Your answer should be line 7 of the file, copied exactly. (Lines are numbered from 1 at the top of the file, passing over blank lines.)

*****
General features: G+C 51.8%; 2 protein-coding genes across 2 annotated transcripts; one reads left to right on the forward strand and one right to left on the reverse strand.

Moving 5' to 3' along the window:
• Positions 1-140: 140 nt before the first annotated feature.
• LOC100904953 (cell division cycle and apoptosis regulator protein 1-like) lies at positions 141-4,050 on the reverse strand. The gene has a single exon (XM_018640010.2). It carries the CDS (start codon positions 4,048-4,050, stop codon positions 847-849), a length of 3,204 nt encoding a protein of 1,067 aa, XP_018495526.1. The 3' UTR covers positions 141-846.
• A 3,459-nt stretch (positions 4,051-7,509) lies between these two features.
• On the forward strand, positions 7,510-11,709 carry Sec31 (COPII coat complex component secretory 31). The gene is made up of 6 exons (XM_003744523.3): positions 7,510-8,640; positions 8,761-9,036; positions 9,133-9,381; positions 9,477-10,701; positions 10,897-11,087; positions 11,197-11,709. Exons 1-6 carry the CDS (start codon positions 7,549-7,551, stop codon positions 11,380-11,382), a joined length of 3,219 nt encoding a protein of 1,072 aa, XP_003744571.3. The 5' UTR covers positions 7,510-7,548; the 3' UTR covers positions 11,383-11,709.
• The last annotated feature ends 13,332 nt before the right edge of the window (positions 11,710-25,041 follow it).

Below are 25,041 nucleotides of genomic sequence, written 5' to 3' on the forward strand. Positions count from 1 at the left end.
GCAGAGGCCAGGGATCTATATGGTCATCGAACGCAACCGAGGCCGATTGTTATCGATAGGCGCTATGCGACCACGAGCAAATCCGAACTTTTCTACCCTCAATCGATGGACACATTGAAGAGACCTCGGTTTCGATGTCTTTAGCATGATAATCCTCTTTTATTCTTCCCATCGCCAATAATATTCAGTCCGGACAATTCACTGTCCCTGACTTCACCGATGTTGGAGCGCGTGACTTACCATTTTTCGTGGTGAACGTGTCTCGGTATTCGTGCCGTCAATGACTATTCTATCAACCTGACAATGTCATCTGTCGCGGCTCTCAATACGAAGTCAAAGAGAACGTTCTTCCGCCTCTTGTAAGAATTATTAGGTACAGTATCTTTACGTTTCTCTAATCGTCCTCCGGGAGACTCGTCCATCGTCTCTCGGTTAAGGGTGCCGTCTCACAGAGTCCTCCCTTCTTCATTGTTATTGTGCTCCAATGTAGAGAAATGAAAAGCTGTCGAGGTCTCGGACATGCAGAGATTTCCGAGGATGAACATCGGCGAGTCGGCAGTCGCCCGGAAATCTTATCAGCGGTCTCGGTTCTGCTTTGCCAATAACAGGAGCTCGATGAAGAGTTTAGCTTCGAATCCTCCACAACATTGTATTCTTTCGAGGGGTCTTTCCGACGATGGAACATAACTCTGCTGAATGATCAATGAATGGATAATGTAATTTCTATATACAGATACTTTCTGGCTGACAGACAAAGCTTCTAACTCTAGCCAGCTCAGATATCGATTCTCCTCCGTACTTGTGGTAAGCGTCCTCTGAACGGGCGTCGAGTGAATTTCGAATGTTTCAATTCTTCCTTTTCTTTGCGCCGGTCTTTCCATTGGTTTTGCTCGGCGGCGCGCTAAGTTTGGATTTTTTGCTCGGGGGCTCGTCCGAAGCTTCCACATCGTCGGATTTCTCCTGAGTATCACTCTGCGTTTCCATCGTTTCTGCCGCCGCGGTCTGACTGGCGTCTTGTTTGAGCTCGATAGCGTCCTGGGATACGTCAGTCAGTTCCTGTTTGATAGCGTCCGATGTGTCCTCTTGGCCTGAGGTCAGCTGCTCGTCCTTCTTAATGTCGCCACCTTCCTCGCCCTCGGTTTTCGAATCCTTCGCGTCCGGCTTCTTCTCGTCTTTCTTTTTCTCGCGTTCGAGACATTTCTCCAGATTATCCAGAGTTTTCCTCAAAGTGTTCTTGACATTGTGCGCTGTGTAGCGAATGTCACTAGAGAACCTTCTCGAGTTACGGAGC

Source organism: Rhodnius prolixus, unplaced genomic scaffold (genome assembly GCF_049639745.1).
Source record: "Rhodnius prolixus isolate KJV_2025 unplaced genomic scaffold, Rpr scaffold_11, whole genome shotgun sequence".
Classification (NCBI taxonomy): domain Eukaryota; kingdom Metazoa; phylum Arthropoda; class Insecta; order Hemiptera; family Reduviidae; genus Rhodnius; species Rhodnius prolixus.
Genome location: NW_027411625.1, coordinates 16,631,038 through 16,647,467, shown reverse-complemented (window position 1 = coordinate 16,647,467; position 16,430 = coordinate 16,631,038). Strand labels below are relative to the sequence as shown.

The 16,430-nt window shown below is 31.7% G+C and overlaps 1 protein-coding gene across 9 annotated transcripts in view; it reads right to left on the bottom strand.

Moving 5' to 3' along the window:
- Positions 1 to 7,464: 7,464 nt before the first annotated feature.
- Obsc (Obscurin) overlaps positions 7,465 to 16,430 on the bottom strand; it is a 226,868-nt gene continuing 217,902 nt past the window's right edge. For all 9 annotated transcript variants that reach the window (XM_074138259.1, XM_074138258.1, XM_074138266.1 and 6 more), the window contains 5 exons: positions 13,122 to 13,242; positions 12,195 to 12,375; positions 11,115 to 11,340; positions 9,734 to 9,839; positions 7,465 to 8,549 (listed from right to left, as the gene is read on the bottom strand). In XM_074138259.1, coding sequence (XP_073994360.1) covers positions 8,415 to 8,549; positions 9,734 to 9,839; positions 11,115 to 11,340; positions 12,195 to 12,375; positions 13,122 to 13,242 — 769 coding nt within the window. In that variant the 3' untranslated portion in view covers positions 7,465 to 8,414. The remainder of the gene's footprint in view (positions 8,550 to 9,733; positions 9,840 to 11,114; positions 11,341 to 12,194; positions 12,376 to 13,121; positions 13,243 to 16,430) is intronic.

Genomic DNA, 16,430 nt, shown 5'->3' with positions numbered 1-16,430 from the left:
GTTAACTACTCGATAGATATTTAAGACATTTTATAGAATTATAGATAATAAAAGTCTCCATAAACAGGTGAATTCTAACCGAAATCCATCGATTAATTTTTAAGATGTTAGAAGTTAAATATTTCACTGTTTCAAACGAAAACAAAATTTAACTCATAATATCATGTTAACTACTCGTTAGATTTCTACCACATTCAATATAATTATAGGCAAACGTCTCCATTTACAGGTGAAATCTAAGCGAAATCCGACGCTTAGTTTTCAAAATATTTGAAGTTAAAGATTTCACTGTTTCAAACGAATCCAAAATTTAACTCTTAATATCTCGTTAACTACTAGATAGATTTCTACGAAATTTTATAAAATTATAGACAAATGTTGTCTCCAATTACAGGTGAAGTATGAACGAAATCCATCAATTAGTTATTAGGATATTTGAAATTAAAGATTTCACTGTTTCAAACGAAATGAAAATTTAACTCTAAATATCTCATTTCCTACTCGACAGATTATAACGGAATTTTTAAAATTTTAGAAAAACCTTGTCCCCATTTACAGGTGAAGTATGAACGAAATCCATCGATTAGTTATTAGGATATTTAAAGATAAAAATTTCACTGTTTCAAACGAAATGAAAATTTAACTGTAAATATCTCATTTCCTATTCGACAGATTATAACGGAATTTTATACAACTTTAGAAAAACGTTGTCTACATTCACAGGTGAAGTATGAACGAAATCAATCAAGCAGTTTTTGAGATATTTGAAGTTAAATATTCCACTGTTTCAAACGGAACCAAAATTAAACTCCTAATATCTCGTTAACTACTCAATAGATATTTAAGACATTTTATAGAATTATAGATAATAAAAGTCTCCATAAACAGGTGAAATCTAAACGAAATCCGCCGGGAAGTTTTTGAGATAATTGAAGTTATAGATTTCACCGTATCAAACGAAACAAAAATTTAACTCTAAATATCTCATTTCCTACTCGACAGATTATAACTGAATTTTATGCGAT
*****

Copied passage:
• The last annotated feature ends 13,332 nt before the right edge of the window (positions 11,710-25,041 follow it).